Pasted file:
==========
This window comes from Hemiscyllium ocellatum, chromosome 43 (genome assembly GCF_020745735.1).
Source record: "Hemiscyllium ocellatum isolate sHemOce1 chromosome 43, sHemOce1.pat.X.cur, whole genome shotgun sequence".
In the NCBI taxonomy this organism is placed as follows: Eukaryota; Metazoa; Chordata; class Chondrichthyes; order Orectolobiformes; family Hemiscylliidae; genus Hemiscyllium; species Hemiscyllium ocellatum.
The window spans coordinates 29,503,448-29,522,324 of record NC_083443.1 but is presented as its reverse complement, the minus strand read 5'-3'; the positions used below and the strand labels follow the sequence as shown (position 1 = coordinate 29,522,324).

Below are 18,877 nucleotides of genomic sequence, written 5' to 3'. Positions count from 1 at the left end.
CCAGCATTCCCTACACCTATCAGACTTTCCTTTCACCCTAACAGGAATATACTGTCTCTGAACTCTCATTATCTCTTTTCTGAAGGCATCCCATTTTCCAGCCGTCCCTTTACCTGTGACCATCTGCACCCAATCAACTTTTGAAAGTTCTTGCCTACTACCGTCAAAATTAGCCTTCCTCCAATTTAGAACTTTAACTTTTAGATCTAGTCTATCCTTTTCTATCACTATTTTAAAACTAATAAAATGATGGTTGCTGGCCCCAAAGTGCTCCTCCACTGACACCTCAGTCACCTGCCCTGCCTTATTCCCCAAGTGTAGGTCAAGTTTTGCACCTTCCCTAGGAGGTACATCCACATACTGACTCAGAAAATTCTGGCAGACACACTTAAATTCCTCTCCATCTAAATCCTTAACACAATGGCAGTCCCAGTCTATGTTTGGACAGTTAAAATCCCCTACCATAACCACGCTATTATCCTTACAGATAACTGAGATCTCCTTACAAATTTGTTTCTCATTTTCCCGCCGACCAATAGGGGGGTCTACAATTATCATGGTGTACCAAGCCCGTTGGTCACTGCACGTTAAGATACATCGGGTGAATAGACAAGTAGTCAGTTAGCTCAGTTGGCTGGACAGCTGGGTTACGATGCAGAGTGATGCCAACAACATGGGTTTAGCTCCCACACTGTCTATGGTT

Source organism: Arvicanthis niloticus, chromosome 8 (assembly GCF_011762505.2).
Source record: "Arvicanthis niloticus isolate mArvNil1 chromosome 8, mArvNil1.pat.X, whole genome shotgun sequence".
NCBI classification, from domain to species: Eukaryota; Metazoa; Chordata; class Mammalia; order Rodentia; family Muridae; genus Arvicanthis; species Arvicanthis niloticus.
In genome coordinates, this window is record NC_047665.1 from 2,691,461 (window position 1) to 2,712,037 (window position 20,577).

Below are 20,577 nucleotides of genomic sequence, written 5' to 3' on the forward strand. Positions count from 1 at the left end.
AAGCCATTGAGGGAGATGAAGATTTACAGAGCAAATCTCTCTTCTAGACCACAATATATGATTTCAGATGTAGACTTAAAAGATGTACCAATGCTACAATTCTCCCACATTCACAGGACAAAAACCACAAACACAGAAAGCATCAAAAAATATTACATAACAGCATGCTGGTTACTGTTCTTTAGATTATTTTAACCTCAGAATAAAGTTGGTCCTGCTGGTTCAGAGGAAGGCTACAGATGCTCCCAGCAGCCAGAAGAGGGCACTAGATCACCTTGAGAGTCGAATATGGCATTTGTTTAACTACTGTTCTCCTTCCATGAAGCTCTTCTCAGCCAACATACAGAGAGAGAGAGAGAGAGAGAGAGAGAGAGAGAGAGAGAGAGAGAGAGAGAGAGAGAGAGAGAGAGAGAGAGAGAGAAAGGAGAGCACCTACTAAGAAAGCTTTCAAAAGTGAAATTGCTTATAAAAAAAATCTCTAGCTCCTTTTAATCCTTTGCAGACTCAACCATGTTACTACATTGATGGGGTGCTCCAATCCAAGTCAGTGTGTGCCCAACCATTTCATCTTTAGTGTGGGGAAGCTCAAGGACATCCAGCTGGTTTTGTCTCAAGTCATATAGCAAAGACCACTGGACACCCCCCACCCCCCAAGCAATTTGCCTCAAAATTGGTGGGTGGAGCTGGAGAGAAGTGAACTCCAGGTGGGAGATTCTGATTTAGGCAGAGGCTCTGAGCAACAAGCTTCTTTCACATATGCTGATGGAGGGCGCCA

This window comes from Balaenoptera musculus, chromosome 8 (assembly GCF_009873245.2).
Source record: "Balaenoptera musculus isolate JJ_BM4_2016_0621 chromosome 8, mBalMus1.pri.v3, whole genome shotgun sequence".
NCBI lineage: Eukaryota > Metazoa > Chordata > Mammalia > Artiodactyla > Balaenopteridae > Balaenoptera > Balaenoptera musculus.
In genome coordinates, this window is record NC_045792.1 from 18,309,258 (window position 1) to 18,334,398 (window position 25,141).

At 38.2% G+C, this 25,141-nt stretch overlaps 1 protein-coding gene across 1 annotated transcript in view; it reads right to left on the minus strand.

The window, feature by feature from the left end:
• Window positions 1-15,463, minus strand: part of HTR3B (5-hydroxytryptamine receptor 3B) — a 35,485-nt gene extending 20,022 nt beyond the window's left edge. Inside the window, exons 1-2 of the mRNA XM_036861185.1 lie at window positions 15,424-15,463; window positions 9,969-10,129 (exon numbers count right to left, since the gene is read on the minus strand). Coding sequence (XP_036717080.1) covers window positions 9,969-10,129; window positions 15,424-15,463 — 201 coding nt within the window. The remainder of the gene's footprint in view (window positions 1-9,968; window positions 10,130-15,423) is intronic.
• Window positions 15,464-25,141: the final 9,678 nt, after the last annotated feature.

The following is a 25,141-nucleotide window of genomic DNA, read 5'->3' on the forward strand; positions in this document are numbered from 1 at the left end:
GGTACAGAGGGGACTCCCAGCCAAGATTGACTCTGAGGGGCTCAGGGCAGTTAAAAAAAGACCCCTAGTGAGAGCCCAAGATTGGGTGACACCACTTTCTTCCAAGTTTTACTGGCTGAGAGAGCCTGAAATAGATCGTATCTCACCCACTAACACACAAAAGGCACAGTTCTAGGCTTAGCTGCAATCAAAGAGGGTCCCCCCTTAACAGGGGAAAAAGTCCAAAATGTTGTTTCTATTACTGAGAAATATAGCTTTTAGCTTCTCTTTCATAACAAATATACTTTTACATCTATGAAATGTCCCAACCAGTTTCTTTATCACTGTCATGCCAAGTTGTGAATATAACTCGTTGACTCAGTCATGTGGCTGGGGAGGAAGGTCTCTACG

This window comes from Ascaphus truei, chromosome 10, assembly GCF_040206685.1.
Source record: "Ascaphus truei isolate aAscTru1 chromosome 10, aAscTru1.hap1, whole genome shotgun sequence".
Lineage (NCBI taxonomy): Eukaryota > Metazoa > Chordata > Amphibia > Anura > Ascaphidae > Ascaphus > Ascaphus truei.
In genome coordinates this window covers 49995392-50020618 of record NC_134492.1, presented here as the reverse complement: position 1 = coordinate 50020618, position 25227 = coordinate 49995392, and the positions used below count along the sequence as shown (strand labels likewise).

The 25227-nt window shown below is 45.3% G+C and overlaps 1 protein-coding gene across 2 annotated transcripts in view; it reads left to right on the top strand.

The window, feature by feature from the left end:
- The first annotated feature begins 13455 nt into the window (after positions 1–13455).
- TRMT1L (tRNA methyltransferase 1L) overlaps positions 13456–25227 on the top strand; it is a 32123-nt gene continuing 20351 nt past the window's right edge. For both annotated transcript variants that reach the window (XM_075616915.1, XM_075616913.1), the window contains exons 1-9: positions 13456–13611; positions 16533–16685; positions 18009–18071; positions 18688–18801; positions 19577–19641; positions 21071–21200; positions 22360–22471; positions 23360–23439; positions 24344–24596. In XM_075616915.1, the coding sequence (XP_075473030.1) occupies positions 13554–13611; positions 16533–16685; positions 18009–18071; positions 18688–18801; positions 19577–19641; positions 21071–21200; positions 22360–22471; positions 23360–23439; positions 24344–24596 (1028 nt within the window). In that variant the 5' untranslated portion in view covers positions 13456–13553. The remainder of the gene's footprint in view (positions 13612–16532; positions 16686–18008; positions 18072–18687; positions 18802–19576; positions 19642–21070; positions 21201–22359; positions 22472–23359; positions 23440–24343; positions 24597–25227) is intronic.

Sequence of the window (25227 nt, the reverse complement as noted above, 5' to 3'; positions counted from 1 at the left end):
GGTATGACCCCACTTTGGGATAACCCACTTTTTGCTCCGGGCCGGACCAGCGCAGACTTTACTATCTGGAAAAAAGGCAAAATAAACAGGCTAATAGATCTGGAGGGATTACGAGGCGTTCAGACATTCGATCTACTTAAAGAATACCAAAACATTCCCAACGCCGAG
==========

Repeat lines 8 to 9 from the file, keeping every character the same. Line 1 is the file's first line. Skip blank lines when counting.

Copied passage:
Source record: "Arvicanthis niloticus isolate mArvNil1 chromosome 8, mArvNil1.pat.X, whole genome shotgun sequence".
NCBI classification, from domain to species: Eukaryota; Metazoa; Chordata; class Mammalia; order Rodentia; family Muridae; genus Arvicanthis; species Arvicanthis niloticus.